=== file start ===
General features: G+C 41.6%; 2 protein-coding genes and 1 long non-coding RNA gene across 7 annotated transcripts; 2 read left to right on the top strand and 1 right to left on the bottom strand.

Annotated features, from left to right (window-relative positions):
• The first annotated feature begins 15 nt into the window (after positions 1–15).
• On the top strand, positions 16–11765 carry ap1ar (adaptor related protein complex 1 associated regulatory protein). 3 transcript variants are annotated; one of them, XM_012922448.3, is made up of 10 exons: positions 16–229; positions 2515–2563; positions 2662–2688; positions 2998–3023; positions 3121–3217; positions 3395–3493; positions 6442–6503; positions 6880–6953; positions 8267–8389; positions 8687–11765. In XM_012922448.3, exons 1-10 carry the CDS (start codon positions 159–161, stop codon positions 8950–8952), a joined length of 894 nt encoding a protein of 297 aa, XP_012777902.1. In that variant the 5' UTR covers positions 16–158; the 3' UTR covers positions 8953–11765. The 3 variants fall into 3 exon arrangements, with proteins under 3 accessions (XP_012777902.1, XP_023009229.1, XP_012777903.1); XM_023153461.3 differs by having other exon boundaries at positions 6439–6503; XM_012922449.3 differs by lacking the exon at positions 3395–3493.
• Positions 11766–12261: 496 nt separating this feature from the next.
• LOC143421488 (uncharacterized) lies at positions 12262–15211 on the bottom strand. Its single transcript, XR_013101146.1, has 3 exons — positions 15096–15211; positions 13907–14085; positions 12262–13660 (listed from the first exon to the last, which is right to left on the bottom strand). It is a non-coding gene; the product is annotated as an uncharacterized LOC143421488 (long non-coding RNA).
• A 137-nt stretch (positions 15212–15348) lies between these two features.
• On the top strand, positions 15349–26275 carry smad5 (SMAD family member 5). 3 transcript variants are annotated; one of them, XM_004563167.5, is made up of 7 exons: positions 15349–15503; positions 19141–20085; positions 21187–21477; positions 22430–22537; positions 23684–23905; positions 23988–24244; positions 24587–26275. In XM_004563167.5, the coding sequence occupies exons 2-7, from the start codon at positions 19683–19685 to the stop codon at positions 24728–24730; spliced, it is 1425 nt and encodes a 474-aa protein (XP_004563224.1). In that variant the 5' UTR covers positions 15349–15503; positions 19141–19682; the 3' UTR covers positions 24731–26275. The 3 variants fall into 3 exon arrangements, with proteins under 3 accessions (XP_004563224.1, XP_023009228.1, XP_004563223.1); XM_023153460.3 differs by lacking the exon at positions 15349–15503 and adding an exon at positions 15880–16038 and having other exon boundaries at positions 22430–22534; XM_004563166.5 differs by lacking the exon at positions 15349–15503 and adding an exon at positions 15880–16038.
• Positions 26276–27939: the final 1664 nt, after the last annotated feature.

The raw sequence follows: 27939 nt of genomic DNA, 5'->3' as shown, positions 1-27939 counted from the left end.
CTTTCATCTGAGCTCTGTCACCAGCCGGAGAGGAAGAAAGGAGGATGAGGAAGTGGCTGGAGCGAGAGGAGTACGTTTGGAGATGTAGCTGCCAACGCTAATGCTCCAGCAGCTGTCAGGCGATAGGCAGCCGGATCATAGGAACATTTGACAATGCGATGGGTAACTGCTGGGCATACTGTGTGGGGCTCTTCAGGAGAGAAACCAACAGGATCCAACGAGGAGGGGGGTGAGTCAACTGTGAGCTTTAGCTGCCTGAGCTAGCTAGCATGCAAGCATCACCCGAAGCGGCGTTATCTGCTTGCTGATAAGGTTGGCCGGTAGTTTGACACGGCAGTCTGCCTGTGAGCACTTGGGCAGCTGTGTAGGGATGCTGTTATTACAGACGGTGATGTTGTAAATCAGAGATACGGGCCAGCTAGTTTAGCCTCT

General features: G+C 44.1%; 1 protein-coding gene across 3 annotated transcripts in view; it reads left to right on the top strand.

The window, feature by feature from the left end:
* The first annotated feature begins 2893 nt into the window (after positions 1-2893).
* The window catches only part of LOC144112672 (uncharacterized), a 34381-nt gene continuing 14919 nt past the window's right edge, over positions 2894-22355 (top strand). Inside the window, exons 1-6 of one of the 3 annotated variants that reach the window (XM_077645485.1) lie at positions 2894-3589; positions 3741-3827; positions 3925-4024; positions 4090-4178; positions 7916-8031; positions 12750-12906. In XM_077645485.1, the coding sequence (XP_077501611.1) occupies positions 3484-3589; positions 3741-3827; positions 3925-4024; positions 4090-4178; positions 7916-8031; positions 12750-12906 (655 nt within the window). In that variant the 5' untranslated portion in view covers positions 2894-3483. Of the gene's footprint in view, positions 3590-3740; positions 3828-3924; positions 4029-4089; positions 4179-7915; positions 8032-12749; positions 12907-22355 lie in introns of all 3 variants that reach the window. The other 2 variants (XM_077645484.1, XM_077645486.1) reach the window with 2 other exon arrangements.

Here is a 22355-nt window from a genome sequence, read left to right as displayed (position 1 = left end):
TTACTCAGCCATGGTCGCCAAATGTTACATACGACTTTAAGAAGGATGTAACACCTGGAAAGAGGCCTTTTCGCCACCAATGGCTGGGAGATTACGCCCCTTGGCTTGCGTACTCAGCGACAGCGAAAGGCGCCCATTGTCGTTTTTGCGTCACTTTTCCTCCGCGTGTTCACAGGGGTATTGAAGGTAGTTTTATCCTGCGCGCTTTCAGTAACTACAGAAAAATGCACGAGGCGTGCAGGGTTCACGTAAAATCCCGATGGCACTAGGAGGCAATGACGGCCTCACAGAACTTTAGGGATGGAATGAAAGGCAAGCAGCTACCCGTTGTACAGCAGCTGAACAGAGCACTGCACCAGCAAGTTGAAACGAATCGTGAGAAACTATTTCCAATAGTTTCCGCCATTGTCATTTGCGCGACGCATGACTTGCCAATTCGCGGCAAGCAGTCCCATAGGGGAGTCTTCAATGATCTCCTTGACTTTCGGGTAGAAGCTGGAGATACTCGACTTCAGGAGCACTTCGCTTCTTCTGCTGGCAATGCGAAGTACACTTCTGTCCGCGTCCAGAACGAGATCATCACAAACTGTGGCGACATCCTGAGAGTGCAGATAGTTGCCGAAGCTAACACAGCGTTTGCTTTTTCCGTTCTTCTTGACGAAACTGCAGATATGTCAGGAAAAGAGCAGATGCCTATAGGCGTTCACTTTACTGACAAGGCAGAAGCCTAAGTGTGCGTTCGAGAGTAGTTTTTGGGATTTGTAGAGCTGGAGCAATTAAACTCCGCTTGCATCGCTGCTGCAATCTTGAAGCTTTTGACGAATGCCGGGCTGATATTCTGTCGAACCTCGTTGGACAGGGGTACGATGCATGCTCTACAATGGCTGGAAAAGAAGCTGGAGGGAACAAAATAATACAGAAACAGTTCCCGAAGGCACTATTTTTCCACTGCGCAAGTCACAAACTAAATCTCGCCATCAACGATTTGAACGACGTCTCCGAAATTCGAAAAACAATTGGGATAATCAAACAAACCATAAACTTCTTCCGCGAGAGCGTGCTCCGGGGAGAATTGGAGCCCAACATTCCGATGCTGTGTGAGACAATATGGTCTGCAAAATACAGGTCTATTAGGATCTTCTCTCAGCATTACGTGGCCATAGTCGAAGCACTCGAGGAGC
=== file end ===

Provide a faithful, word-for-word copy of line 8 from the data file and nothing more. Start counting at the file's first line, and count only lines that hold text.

• On the top strand, positions 15349–26275 carry smad5 (SMAD family member 5). 3 transcript variants are annotated; one of them, XM_004563167.5, is made up of 7 exons: positions 15349–15503; positions 19141–20085; positions 21187–21477; positions 22430–22537; positions 23684–23905; positions 23988–24244; positions 24587–26275. In XM_004563167.5, the coding sequence occupies exons 2-7, from the start codon at positions 19683–19685 to the stop codon at positions 24728–24730; spliced, it is 1425 nt and encodes a 474-aa protein (XP_004563224.1). In that variant the 5' UTR covers positions 15349–15503; positions 19141–19682; the 3' UTR covers positions 24731–26275. The 3 variants fall into 3 exon arrangements, with proteins under 3 accessions (XP_004563224.1, XP_023009228.1, XP_004563223.1); XM_023153460.3 differs by lacking the exon at positions 15349–15503 and adding an exon at positions 15880–16038 and having other exon boundaries at positions 22430–22534; XM_004563166.5 differs by lacking the exon at positions 15349–15503 and adding an exon at positions 15880–16038.